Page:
The Differences Between Raising Singletons and Twins

The Differences Between Raising Singletons and Twins

I just found this blog post from last year on Tales of a Twin Mum. It’s about the differences between raising one baby and twins. I think she sums it up nicely, and makes some great points about the challenges of each. Since twins are my only experience thus far, it’s nice to get a little perspective. 

I’d love to know your thoughts. 

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6 thoughts on “The Differences Between Raising Singletons and Twins

  1. I think my challenge is that I have one of each! Really though, I think that’s comparing apples and oranges. For me, my twins were #2 and #3 and I found them way easier than my single. It had nothing to do with numbers, but experience. I had zero when I had him and tons with the twins. Likewise, I am sure if I had twins again I would fall apart because I already have three young kids to take care of! It was a good post though. Cheers.

  2. That’s true, I’m sure experience is a major factor 🙂 In general, if I had the choice I think I’d prefer starting with the one and then moving to the two. Two sets of twins is insanity to think about.

  3. Having two babies has been tough–and I feel like I’ve been cataloguing the (hypothetical) differences for months now. (In fact, it’s one of my dozens of half-finished drafts.)

    But the most surprising thing about twins (and ours are admittedly pretty good babies, temperament-wise) is that the idea of just one baby sounds kind of boring and lonely!

    In theory I may want another baby in a few years. I do like the idea of having a one-baby experience. But since my twins were naturally conceived and I’d be past 35, there would be even more ‘risk’ of another set of twins! Gah!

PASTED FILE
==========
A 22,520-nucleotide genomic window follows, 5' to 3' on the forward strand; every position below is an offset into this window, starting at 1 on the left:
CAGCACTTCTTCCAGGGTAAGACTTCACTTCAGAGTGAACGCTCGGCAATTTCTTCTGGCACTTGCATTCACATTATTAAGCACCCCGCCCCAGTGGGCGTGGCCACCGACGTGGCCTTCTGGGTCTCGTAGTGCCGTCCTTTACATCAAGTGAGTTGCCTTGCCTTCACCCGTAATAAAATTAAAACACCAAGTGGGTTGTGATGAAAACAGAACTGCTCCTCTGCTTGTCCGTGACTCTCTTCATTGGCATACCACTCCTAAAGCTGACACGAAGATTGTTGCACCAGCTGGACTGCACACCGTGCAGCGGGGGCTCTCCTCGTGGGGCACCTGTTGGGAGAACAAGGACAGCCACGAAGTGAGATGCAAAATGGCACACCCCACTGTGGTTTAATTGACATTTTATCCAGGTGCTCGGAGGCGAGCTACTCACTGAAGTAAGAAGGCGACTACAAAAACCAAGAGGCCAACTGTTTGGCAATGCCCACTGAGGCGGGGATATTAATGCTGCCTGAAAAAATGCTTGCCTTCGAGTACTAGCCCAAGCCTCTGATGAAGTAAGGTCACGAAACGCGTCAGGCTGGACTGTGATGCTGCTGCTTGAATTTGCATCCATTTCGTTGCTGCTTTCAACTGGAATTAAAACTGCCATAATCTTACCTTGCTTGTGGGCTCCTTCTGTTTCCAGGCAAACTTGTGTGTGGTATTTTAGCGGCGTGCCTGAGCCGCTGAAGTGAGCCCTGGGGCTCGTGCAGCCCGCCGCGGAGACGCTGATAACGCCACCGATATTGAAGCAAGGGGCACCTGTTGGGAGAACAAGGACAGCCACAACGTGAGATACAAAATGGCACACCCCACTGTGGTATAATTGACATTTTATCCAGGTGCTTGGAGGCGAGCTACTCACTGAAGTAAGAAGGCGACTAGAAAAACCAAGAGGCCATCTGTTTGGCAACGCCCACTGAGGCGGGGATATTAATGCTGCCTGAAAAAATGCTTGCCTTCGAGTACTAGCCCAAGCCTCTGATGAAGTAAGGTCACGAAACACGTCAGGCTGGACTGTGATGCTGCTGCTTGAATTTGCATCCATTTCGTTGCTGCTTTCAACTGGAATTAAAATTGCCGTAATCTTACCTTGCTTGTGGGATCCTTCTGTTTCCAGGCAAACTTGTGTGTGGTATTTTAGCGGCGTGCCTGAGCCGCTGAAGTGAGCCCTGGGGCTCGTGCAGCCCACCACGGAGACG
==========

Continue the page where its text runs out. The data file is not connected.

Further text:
4. I know what you mean, we were completely blindsided by having twins, and I’d have the same worry if we wanted another baby. The idea of two sets of twins is pretty terrifying to me. Anyway just now, coming off a pretty traumatic pregnancy and infant twins I think I’m good for the time being. I don’t think one baby sounds boring, though, but the lonely part (for the baby) I could see, especially if they had twins as siblings. Thanks for commenting!

  5. We were foster parents to singleton babies before adopting our twins, giving us a very odd experience of having parented a solo baby, but now having twins, but not having an older singleton. Twins are so much more work! Things that were do-able with one baby just aren’t feasible with two…

    I watch our friends post pictures of their singleton toddlers sitting atop a tall stool, drinking out of a glass. My partner said “uh-oh…we don’t let our toddlers sit on stools or drink out of glasses…are we doing this wrong?” It’s just a different level of chaos with two. Of course they would BOTH want to sit on stools, and then one would fall off. One would start splashing the water out of the glass, then the other would copy, both glasses would end up broken, one or both kids would end up on the floor…

    I think in some ways, parents of twins just don’t have the luxury of letting their kids explore as much until slightly older. Or maybe I’m just lazy. 🙂

    • That sounds about right. I think twins don’t get to do a lot of things a solo baby could because of the chaos factor. The trade off for them is they have each other.

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